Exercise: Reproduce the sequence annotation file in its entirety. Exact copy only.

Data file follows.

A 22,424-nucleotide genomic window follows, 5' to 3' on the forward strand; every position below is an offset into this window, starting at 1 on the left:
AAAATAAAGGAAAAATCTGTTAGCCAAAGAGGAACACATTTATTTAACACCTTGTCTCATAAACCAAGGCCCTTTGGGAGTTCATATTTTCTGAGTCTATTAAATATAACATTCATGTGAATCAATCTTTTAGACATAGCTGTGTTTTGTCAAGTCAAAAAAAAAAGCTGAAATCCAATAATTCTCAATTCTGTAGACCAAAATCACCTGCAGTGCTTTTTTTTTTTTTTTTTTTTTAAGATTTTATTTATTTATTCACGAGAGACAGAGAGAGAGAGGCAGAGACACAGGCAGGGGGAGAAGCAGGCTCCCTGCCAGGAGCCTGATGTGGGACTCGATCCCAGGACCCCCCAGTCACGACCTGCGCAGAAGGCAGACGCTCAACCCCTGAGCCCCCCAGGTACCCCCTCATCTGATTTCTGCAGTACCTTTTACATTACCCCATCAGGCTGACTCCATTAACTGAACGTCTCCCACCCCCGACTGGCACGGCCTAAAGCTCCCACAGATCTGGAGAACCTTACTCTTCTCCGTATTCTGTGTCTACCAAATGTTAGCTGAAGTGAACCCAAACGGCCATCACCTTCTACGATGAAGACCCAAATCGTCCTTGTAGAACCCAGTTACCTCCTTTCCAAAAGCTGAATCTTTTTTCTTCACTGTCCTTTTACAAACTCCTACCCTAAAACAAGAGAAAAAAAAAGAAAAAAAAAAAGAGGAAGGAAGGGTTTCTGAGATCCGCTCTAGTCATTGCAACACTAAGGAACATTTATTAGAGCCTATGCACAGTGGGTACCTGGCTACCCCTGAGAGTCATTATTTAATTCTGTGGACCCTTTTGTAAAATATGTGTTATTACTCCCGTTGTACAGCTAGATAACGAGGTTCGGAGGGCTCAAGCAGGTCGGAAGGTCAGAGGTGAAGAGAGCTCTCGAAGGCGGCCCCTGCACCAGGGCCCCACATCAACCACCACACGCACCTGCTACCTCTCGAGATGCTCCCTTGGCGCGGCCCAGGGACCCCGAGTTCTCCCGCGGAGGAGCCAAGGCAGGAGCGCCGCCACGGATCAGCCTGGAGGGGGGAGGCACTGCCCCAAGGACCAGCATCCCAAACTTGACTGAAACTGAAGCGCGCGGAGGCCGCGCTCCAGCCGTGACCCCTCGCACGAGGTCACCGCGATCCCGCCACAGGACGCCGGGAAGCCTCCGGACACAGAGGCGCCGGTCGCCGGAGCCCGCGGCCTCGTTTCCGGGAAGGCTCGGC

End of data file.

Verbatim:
A 22,424-nucleotide genomic window follows, 5' to 3' on the forward strand; every position below is an offset into this window, starting at 1 on the left:
AAAATAAAGGAAAAATCTGTTAGCCAAAGAGGAACACATTTATTTAACACCTTGTCTCATAAACCAAGGCCCTTTGGGAGTTCATATTTTCTGAGTCTATTAAATATAACATTCATGTGAATCAATCTTTTAGACATAGCTGTGTTTTGTCAAGTCAAAAAAAAAAGCTGAAATCCAATAATTCTCAATTCTGTAGACCAAAATCACCTGCAGTGCTTTTTTTTTTTTTTTTTTTTTAAGATTTTATTTATTTATTCACGAGAGACAGAGAGAGAGAGGCAGAGACACAGGCAGGGGGAGAAGCAGGCTCCCTGCCAGGAGCCTGATGTGGGACTCGATCCCAGGACCCCCCAGTCACGACCTGCGCAGAAGGCAGACGCTCAACCCCTGAGCCCCCCAGGTACCCCCTCATCTGATTTCTGCAGTACCTTTTACATTACCCCATCAGGCTGACTCCATTAACTGAACGTCTCCCACCCCCGACTGGCACGGCCTAAAGCTCCCACAGATCTGGAGAACCTTACTCTTCTCCGTATTCTGTGTCTACCAAATGTTAGCTGAAGTGAACCCAAACGGCCATCACCTTCTACGATGAAGACCCAAATCGTCCTTGTAGAACCCAGTTACCTCCTTTCCAAAAGCTGAATCTTTTTTCTTCACTGTCCTTTTACAAACTCCTACCCTAAAACAAGAGAAAAAAAAAGAAAAAAAAAAAGAGGAAGGAAGGGTTTCTGAGATCCGCTCTAGTCATTGCAACACTAAGGAACATTTATTAGAGCCTATGCACAGTGGGTACCTGGCTACCCCTGAGAGTCATTATTTAATTCTGTGGACCCTTTTGTAAAATATGTGTTATTACTCCCGTTGTACAGCTAGATAACGAGGTTCGGAGGGCTCAAGCAGGTCGGAAGGTCAGAGGTGAAGAGAGCTCTCGAAGGCGGCCCCTGCACCAGGGCCCCACATCAACCACCACACGCACCTGCTACCTCTCGAGATGCTCCCTTGGCGCGGCCCAGGGACCCCGAGTTCTCCCGCGGAGGAGCCAAGGCAGGAGCGCCGCCACGGATCAGCCTGGAGGGGGGAGGCACTGCCCCAAGGACCAGCATCCCAAACTTGACTGAAACTGAAGCGCGCGGAGGCCGCGCTCCAGCCGTGACCCCTCGCACGAGGTCACCGCGATCCCGCCACAGGACGCCGGGAAGCCTCCGGACACAGAGGCGCCGGTCGCCGGAGCCCGCGGCCTCGTTTCCGGGAAGGCTCGGC